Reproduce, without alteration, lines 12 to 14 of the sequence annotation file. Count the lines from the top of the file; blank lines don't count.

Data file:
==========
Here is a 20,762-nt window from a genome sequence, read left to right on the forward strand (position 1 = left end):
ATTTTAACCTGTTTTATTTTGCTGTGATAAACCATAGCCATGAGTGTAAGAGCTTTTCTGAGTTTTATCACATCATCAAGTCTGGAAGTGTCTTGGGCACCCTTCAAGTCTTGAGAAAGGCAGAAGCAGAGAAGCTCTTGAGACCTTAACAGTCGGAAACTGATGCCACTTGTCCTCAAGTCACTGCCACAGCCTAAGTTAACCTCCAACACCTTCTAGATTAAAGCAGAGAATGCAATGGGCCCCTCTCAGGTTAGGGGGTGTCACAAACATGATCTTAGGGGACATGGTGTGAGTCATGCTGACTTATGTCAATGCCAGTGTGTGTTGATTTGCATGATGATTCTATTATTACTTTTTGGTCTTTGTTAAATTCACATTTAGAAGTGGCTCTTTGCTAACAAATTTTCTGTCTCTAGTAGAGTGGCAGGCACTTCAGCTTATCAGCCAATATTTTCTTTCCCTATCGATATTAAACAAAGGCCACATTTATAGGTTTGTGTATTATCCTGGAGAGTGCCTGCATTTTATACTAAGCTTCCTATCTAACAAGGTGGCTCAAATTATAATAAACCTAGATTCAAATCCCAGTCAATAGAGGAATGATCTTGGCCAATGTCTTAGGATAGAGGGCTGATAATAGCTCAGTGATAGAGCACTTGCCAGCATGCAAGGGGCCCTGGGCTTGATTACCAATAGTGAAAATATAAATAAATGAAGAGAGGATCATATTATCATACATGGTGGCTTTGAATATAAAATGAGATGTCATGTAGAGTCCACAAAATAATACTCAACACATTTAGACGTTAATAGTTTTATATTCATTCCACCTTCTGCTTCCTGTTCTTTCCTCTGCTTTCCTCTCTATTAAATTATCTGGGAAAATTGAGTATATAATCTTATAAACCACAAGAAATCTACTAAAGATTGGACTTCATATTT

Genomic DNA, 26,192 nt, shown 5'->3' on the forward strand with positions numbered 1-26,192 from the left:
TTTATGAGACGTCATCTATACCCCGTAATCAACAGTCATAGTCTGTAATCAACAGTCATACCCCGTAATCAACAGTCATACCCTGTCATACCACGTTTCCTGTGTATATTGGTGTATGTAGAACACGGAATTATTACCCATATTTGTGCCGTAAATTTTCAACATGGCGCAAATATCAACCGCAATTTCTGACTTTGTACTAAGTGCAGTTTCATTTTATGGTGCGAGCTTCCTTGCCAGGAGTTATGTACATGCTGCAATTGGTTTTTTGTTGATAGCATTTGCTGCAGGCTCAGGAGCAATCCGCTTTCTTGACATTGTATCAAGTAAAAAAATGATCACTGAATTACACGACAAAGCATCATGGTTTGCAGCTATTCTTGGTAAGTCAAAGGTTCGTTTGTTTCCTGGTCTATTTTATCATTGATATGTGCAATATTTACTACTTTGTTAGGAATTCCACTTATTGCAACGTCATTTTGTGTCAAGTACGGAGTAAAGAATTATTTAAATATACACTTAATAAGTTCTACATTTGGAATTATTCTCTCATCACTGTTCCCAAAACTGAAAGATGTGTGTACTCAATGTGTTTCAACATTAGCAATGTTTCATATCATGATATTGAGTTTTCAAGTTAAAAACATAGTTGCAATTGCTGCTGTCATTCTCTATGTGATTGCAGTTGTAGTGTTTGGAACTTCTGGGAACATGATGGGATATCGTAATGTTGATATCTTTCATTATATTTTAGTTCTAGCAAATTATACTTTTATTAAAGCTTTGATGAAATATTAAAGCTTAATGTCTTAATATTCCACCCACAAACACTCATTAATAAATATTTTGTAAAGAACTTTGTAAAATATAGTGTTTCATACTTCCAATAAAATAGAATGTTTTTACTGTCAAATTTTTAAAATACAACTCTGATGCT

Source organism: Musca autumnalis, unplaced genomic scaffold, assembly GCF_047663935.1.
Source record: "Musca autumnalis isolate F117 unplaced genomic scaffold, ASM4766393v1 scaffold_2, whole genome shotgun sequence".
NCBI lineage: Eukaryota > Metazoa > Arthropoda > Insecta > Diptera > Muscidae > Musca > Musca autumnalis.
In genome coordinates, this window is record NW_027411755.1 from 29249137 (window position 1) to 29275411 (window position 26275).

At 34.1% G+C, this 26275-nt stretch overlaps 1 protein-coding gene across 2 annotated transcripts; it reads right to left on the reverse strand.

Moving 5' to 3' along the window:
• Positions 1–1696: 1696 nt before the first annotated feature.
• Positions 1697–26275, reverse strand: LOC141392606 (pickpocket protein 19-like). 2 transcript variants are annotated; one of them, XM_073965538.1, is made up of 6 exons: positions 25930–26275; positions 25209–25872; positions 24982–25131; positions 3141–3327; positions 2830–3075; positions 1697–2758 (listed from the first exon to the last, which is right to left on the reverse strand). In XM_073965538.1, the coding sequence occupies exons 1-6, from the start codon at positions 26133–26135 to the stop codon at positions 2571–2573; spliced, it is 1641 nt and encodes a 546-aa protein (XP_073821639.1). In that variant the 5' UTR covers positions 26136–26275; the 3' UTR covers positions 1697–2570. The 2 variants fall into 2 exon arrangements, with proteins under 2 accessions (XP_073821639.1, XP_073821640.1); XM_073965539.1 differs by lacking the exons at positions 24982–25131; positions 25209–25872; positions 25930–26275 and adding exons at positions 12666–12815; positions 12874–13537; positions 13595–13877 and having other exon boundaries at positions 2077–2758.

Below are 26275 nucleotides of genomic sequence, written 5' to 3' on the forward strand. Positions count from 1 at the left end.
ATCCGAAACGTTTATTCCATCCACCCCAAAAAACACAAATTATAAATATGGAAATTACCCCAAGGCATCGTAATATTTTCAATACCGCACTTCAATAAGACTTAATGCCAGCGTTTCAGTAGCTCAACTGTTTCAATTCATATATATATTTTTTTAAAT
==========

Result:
• Positions 1697–26275, reverse strand: LOC141392606 (pickpocket protein 19-like). 2 transcript variants are annotated; one of them, XM_073965538.1, is made up of 6 exons: positions 25930–26275; positions 25209–25872; positions 24982–25131; positions 3141–3327; positions 2830–3075; positions 1697–2758 (listed from the first exon to the last, which is right to left on the reverse strand). In XM_073965538.1, the coding sequence occupies exons 1-6, from the start codon at positions 26133–26135 to the stop codon at positions 2571–2573; spliced, it is 1641 nt and encodes a 546-aa protein (XP_073821639.1). In that variant the 5' UTR covers positions 26136–26275; the 3' UTR covers positions 1697–2570. The 2 variants fall into 2 exon arrangements, with proteins under 2 accessions (XP_073821639.1, XP_073821640.1); XM_073965539.1 differs by lacking the exons at positions 24982–25131; positions 25209–25872; positions 25930–26275 and adding exons at positions 12666–12815; positions 12874–13537; positions 13595–13877 and having other exon boundaries at positions 2077–2758.

Below are 26275 nucleotides of genomic sequence, written 5' to 3' on the forward strand. Positions count from 1 at the left end.
ATCCGAAACGTTTATTCCATCCACCCCAAAAAACACAAATTATAAATATGGAAATTACCCCAAGGCATCGTAATATTTTCAATACCGCACTTCAATAAGACTTAATGCCAGCGTTTCAGTAGCTCAACTGTTTCAATTCATATATATATTTTTTTAAAT